Cycles menstruels

The menstrual cycle is complex and controlled by many different glands and the hormones produced by these glands.

The four phases of the menstrual cycle are:

  1. menstruation
  2. the follicular phase
  3. ovulation
  4. the luteal phase.

Common menstrual problems include heavy or painful periods  and premenstrual  syndrome (PMS). Knowing when in the menstrual cycle a woman is most likely to conceive can increase the chances of pregnancy.

The average duration of the menstrual cycle is 28 to 29 days, these cycles can vary from one woman to another also from one cycle to another. The duration of the menstrual cycle is calculated from the first day of menstruation until the day before the start of the next menstrual period.

Girls have their first period (menarche), on average, between the ages of 11 and 14. At this point, other sexual characteristics have developed, such as pubic hair and breasts.

Hormones and menstrual cycle: The menstrual cycle is complex and is controlled by many different glands and the hormones these glands produce. A brain structure called the hypothalamus causes the nearby pituitary gland to produce certain chemicals, prompting the ovaries to produce the sex hormones estrogen and progesterone. The menstrual cycle is a biofeedback system, meaning that each structure and gland is affected by the activity of others.

Menstruation -  Menstruation is the removal of the thickened lining of the uterus (endometrium) from the body through the vagina. Menstrual fluid contains blood, cells from the lining of the uterus (endometrial cells) and mucus. The average length of a period is between three days and a week.

Sanitary pads or tampons are used to absorb menstrual flow. Pads and tampons should be changed regularly (at least every four hours). Tampon use has been associated with an increased risk of a rare condition called toxic shock syndrome (TSS).

Follicular phase - The follicular phase begins on the first day of menstruation and ends with ovulation. Prompted by the hypothalamus, the pituitary gland releases follicle-stimulating hormone (FSH). This hormone stimulates the ovary to produce about five to 20 follicles (tiny nodules or cysts), which bead on the surface.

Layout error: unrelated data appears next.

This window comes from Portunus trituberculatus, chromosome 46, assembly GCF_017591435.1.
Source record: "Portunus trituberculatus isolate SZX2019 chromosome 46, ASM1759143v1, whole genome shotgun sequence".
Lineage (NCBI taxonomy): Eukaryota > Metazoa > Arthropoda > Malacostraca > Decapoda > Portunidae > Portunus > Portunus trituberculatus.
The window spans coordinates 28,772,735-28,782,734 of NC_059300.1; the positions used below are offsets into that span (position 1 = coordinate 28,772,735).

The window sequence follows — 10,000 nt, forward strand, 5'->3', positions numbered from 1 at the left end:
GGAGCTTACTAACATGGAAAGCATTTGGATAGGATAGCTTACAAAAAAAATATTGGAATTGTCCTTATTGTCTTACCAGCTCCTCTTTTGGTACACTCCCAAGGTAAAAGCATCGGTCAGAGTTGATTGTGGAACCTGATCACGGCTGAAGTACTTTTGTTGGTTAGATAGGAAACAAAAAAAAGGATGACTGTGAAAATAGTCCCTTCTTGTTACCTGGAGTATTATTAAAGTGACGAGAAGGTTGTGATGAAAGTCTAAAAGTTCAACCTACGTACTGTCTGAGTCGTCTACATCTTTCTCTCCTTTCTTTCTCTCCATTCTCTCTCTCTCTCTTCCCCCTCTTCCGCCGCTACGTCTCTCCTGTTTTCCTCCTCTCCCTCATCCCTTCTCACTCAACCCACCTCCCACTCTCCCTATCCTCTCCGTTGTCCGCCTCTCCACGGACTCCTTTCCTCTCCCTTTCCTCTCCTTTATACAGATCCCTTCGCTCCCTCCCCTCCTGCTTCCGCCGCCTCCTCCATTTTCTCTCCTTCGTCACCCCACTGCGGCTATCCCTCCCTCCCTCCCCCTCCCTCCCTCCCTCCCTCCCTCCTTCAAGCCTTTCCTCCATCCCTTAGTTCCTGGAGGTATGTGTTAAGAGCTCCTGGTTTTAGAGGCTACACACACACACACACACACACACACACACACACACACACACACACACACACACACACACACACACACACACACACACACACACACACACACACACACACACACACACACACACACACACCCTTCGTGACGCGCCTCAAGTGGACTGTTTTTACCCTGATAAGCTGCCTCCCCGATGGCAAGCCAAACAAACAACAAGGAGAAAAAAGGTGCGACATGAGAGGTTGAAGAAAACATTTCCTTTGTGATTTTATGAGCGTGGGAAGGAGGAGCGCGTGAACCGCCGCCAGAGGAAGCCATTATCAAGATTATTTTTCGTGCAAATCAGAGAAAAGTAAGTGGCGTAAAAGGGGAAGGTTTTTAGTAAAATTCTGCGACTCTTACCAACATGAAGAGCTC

Each follicle houses an immature egg. Usually, only one follicle becomes an egg, while the others die. This can happen around the 10th day of a 28-day cycle. The growth of follicles stimulates the thickening of the lining of the uterus in preparation for possible pregnancy.

Ovulation - Ovulation is the release of a mature egg from the surface of the ovary. This usually happens in the middle of the cycle, about two weeks before the onset of menstruation.

During the follicular phase, the developing follicle causes an increase in estrogen levels. The hypothalamus in the brain recognizes these increasing levels and releases a chemical called gonadotropin-releasing hormone (GnRH). This hormone causes the pituitary gland to produce high levels of luteinizing hormone (LH) and FSH.

Within two days, ovulation is triggered by high LH levels. The egg is channeled into the fallopian tube and into the uterus by waves of small hair-like projections. The shelf life of a typical egg is only about 24 hours. Unless he encounters a sperm during this time, he will die.

When you want to have a baby, you can improve your chances of getting pregnant if you know ovulation and the "fertile window" of the menstrual cycle. Learn more about ovulation and the fertility window.

Luteal phase - During ovulation, the egg bursts from its follicle, but the ruptured follicle remains on the surface of the ovary. For the next two weeks or so, the follicle turns into a structure known as the corpus luteum. This structure begins to release progesterone, as well as small amounts of estrogen. This combination of hormones keeps the thickened lining of the uterus, waiting for a fertilized egg to stick (implant).

If a fertilized egg implants in the lining of the uterus, it produces the hormones necessary to maintain the corpus luteum. This includes human chorionic gonadotropin (HCG), the hormone that is detected in a urine test for pregnancy. The corpus luteum continues to produce the high levels of progesterone necessary to maintain the thickened lining of the uterus.

If pregnancy does not occur, the corpus luteum withers and dies, usually around the 22nd day of a 28-day cycle. The drop in progesterone levels causes the lining of the uterus to fall. This is called menstruation. The cycle then repeats.

Common menstrual problems – Some of the most common menstrual problems include:

premenstrual syndrome (PMS) – hormonal events before menstruation can trigger a range of side effects in women at risk, including water retention, headaches, fatigue and irritability. Treatment options include exercise and dietary changes

dysmenorrhea – or painful periods. It is believed that the uterus is prompted by certain hormones to squeeze harder than necessary to dislodge its mucosa. Treatment options include painkillers and the oral contraceptive pill

Heavy menstrual bleeding (formerly known as menorrhagia) - if left untreated, it can cause anemia. Treatment options include oral contraceptives and a hormonal intrauterine device (IUD) to regulate flow

amenorrhea - or absence of menstruation. This is considered abnormal, except during pre-puberty, pregnancy, lactation and post-menopause. Possible causes include low or high body weight and excessive exercise.